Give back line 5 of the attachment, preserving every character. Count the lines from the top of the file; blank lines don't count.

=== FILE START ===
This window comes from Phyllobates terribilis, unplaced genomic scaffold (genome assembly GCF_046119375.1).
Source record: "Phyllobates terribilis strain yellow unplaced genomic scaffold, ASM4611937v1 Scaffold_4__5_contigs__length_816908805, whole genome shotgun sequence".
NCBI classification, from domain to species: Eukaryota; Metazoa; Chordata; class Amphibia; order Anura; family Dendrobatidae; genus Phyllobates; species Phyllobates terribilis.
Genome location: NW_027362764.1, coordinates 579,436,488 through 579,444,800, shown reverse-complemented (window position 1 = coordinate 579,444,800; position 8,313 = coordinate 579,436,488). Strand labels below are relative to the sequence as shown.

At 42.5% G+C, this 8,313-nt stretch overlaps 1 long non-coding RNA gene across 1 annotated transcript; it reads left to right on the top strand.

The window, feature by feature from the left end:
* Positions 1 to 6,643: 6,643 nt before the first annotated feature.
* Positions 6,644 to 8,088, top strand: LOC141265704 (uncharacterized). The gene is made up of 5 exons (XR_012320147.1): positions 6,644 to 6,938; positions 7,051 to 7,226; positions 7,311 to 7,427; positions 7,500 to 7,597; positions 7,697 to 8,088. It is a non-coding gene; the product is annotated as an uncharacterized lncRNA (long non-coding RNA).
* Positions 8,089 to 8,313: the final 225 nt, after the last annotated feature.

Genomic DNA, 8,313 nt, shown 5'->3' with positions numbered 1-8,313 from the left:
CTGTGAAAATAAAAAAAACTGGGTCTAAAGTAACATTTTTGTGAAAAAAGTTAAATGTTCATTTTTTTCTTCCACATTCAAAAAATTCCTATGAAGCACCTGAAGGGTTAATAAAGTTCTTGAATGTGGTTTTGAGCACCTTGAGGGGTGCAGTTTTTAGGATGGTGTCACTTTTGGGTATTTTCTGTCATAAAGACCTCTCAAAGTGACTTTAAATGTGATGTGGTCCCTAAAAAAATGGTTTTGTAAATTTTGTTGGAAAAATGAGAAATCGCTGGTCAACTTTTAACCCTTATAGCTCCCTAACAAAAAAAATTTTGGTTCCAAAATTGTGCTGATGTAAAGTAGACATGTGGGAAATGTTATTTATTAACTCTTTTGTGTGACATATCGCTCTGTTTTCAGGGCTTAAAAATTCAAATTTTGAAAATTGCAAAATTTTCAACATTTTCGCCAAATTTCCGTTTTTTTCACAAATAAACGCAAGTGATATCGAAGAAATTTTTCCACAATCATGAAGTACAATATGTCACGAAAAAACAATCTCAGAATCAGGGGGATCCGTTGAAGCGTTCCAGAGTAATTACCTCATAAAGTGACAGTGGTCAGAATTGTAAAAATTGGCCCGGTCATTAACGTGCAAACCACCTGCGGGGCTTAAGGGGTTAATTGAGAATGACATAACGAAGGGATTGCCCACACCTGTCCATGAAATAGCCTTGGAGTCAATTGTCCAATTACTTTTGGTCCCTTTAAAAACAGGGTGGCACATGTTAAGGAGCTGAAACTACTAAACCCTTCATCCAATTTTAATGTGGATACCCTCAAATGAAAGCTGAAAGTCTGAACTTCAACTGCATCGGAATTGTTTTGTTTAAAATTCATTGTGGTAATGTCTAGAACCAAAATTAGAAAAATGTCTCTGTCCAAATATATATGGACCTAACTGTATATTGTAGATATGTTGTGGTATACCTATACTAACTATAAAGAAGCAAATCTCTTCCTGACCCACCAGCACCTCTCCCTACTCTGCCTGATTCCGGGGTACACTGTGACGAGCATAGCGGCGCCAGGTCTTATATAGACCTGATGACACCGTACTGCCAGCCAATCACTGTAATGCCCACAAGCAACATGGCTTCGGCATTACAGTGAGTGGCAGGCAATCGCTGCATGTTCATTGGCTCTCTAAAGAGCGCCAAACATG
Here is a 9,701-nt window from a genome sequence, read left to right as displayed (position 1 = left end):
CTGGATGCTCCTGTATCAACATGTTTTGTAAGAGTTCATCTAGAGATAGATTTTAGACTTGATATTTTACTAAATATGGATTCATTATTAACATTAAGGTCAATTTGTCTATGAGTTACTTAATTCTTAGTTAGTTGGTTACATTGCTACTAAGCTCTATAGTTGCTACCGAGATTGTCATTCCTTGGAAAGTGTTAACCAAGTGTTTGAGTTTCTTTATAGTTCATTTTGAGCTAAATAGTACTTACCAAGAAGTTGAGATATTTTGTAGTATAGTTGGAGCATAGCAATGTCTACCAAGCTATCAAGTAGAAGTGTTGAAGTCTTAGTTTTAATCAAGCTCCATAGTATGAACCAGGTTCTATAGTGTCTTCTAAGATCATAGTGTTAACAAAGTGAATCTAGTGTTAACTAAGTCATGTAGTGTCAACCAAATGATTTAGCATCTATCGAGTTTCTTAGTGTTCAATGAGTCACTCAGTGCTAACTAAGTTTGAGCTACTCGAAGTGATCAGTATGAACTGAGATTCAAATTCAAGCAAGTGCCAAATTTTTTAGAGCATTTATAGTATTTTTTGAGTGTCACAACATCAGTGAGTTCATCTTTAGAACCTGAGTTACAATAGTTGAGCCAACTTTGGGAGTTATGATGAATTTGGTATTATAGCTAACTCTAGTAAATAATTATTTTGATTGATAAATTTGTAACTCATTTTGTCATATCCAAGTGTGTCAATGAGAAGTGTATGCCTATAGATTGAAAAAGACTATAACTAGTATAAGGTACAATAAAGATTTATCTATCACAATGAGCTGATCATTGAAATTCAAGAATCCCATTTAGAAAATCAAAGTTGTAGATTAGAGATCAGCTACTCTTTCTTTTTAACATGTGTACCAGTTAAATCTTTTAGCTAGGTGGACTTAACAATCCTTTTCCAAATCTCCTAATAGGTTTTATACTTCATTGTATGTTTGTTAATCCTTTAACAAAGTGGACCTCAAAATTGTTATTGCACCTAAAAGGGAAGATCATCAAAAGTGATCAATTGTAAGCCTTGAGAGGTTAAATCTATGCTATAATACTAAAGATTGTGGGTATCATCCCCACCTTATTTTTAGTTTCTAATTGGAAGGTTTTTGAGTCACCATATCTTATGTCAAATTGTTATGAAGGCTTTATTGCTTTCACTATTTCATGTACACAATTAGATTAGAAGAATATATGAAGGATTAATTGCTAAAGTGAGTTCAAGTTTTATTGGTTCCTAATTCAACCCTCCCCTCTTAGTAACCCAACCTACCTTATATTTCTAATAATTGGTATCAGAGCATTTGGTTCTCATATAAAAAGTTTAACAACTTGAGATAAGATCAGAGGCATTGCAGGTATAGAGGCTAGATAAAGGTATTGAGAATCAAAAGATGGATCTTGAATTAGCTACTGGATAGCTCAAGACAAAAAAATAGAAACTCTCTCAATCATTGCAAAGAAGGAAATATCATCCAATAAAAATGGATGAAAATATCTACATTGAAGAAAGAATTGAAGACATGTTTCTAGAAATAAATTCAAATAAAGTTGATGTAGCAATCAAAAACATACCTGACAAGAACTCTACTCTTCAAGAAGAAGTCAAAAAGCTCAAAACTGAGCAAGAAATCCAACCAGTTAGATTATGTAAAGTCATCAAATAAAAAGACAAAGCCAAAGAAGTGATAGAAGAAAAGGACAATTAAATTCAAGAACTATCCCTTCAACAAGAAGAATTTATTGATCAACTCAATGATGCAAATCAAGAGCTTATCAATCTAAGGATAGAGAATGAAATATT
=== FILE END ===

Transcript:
At 42.5% G+C, this 8,313-nt stretch overlaps 1 long non-coding RNA gene across 1 annotated transcript; it reads left to right on the top strand.